By Ken Belson
For Bills fans, there are playoff victories — rare as they might be — and then there are playoff victories over the Patriots, the first of which happened Saturday when Buffalo trounced New England 47-17.
To say that this game, and this outcome, were long-awaited would be an understatement. No team has given the Bills more grief in the past 20 years than the Patriots, a team that won the AFC East 16 times during that span. That run of success overlapped with a big chunk of the Bills’ 17-year playoff drought that ended in 2017.
Heading into Saturday’s game, the Patriots had a 77-46-1 franchise record against the Bills, a .626 winning percentage.
The departure of Tom Brady to Tampa Bay and the arrival of Josh Allen in Buffalo have reset the scales a bit: The Bills have won three of their four regular games against the Patriots the past two seasons.
But Saturday, Allen’s near-perfect performance showed that the Bills are no longer tiptoeing past the AFC East’s longtime boogeyman. Like the Boston Red Sox finally beating the New York Yankees in 2004, Buffalo smote their longtime nemesis in epic fashion.
The Bills scored touchdowns on all seven of their offensive possessions. They did not punt the ball. They did not attempt to kick any field goals. They did not turn the ball over. On a freezing Saturday night at home in Orchard Park, N.Y., the Bills were nearly perfect against the Patriots, who have toyed with the team mercilessly for years.
“It’s big for this community,” said safety Micah Hyde, who had one interception and nearly scored on a 52-yard punt return in the fourth quarter. “We know the history for the last 20 years.”
From the opening drive, Allen sprayed passes to his fleet-footed receivers and ran past defenders. By halftime, the Bills had built a 24-point lead, the largest first-half deficit in Patriots postseason history. For the game, Allen completed 21 of 25 passes for 308 yards and five scores. He ran 66 yards.
Last season, the Bills swept the Patriots, who were without Brady for the first time in two decades, and established a longer postseason as their target. A loss to Kansas City in the AFC championship game evolved the team, under Allen, from happy-to-be-here playoff entrants to title contenders even if that planned path ran through New England.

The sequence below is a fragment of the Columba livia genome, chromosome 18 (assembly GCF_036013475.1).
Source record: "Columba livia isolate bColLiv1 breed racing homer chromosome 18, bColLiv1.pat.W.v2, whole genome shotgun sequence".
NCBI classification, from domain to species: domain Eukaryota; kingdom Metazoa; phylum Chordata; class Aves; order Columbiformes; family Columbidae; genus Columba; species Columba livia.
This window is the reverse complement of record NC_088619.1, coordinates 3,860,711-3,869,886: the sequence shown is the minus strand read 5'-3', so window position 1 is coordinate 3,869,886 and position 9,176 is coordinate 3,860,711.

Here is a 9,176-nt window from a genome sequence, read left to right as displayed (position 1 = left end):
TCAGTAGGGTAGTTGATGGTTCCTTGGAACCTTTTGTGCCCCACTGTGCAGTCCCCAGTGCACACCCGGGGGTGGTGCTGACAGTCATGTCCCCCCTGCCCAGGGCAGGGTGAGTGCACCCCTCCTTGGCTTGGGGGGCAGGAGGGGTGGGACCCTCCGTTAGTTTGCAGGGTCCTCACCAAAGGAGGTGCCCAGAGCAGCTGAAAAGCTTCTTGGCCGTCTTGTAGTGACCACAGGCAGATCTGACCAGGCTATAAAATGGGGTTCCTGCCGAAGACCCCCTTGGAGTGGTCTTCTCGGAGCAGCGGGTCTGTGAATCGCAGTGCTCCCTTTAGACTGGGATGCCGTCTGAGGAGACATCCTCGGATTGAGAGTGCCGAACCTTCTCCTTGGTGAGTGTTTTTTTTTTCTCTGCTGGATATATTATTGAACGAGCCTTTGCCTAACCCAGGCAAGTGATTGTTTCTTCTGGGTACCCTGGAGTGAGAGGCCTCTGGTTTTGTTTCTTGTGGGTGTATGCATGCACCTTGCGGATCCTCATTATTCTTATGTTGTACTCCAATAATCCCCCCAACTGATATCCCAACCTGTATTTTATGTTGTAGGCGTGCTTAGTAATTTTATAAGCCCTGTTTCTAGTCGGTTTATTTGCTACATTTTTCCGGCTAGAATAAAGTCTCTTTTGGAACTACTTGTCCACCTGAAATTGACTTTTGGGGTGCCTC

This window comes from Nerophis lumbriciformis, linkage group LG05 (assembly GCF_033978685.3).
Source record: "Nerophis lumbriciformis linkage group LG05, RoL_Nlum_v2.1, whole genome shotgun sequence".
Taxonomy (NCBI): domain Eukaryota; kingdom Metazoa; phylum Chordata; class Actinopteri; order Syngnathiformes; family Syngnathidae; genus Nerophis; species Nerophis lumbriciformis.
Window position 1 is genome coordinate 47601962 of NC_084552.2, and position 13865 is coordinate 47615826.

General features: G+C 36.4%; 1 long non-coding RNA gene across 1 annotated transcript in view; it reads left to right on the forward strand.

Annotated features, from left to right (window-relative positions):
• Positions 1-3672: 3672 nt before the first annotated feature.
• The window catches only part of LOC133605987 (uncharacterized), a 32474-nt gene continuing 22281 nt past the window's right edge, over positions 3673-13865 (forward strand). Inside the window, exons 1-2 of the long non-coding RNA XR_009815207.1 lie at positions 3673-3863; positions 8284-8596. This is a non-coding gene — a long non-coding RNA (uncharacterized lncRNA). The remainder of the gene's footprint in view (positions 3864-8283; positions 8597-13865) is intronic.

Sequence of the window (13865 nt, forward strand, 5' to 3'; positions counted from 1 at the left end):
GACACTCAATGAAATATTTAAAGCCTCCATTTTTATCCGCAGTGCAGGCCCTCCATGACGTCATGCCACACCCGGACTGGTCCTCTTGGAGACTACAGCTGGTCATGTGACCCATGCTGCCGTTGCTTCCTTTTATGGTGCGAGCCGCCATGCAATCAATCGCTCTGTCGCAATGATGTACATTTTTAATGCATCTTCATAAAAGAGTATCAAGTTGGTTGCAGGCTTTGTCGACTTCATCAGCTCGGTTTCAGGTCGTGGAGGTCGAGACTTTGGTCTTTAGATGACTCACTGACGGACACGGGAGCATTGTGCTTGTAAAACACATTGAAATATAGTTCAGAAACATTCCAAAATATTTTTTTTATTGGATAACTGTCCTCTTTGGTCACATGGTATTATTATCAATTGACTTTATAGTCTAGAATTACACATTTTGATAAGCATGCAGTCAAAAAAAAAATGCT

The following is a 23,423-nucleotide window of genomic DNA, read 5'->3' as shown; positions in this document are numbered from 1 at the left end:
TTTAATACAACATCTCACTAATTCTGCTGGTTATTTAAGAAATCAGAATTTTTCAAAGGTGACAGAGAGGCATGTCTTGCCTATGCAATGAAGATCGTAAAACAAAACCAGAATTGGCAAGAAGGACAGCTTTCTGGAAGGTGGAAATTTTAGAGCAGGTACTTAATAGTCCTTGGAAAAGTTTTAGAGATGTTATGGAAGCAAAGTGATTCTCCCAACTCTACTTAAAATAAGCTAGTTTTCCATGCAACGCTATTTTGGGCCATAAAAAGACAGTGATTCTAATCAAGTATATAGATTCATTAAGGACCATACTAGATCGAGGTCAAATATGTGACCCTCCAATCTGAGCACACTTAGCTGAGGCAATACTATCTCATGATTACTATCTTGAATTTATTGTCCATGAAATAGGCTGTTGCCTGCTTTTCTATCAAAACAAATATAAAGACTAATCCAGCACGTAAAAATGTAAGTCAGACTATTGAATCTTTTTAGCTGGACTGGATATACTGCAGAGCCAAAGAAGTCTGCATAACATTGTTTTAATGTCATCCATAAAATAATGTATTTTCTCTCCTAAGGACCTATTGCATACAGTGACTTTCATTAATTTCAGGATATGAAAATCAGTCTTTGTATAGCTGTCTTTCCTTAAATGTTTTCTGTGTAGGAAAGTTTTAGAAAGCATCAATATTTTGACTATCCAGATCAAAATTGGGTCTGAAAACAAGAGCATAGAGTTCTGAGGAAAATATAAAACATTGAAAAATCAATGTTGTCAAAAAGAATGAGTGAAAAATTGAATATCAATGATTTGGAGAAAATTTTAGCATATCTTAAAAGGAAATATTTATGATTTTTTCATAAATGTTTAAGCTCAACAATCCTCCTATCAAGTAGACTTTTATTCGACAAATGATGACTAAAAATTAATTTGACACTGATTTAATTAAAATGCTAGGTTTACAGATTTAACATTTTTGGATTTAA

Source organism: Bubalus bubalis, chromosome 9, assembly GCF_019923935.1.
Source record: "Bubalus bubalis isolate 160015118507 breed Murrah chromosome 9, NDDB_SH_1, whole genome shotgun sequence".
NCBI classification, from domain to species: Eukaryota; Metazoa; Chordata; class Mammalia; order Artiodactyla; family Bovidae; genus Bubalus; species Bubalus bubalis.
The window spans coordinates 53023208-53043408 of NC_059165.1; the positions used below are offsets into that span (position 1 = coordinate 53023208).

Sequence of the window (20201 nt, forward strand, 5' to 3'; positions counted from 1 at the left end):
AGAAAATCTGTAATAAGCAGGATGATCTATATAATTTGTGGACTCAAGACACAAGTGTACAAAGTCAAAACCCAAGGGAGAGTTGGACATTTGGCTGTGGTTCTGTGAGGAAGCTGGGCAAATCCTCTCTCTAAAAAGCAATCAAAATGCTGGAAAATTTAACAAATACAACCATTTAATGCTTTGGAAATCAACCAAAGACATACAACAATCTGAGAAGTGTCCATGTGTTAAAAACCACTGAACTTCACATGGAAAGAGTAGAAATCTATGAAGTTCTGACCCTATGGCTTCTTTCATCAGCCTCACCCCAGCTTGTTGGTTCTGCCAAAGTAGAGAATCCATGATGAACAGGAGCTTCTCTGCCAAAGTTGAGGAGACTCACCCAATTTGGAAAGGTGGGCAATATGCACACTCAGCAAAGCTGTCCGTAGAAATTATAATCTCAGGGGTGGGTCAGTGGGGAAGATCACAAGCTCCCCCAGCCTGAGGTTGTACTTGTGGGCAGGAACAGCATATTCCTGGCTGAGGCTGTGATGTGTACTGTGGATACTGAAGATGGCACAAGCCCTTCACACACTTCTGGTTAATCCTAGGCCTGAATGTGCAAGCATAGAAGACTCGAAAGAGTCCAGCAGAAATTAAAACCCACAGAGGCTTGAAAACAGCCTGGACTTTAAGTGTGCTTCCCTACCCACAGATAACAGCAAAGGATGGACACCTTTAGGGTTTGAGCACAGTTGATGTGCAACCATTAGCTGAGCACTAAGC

The Patriots surprised many observers this season by clawing their way back to the playoffs behind rookie quarterback Mac Jones, who played on an accelerated learning curve.
But after a seven-game winning streak, the Patriots went 1-3 down the stretch and entered the postseason as a wild-card team for the first time in Patriots coach Bill Belichick’s tenure in New England. Despite giving up the second fewest points in the league, their defensive secondary was undermanned.
On Saturday, in the second coldest Bills home game ever — 7 degrees at kickoff — Jones forced passes under pressure. Receivers dropped catchable balls. Jones was picked off twice and sacked three times by a Bills defense that had given up the fewest points in the league during the regular season. When he finally hit receiver Kendrick Bourne for the Patriots’ first touchdown late in the third quarter, narrowing their deficit to 33-10, the game was largely over.
Before kickoff, Jim Kelly and Thurman Thomas, cornerstones of the Bills’ four consecutive Super Bowl appearances in the early 1990s, were on the field to rile up the crowd that, based on years of experience, feared the worst but hoped for the best. Fittingly, Kelly, a Hall of Fame quarterback, wore a Josh Allen jersey while Thomas wore a Devin Singletary jersey to honor the Bills’ current running back who, like Allen, showed off his versatility Saturday.
Singletary had 81 yards rushing, two scores in the second quarter, and three catches for 13 yards. His proficiency catching and rushing forced the Patriots to keep him under watch, helping Bills’ receivers Emmanuel Sanders, Isaiah McKenzie and Stefon Diggs to break free.
Allen seemed in control throughout, even when he wasn’t. On his first touchdown pass, he evaded defenders before lofting the ball to the back of the end zone as he fell out of bounds. Allen was trying to throw the ball away, but instead, tight end Dawson Knox hauled it in for an 8-yard score.
“I didn’t mean for that to happen,” Allen said sheepishly after the game.
Allen held the ball for 9.64 seconds on the play, the longest time for any touchdown pass in more than three seasons, according to the NFL’s Next Gen statistics.
It was one of many plays Allen made Saturday that cemented his reputation as a fan favorite. He toyed with the Patriots like few quarterbacks have, throwing and running at will. With the game out of reach, Allen tossed his fifth and final touchdown pass to offensive tackle Tommy Doyle, who lined up as an eligible receiver.
“The Bills just blew up the Death Star,” said Nellie Drew, a lifelong Bills fan from Buffalo, referring to the Star Wars space station. “Josh Allen is the young Jedi who has finally vanquished the eBill emperor,” Belichick.
Allen was playing in the fifth playoff game of his career, three of which came during the COVID-19 attendance restrictions of the 2020 season. The Bills won home playoff games last January against the Indianapolis Colts and Baltimore Ravens, but both games were played in front of only a few thousand fans.
Saturday’s game, a near sellout with fans standing and stomping the entire game, felt more like the coming out party for a team on the rise. During the Belichick-Brady era, no team in the AFC East had so talented a quarterback and so stifling a defense.
The Bills will now play the lowest remaining seed in the AFC after Sunday’s Kansas City-Pittsburgh Steelers game. If Kansas City wins, the Bills will travel there for a rematch of last season’s AFC conference championship, which the Chiefs won 38-24.
And if Buffalo is able to exact revenge, the Bills’ balance may come to define a new era.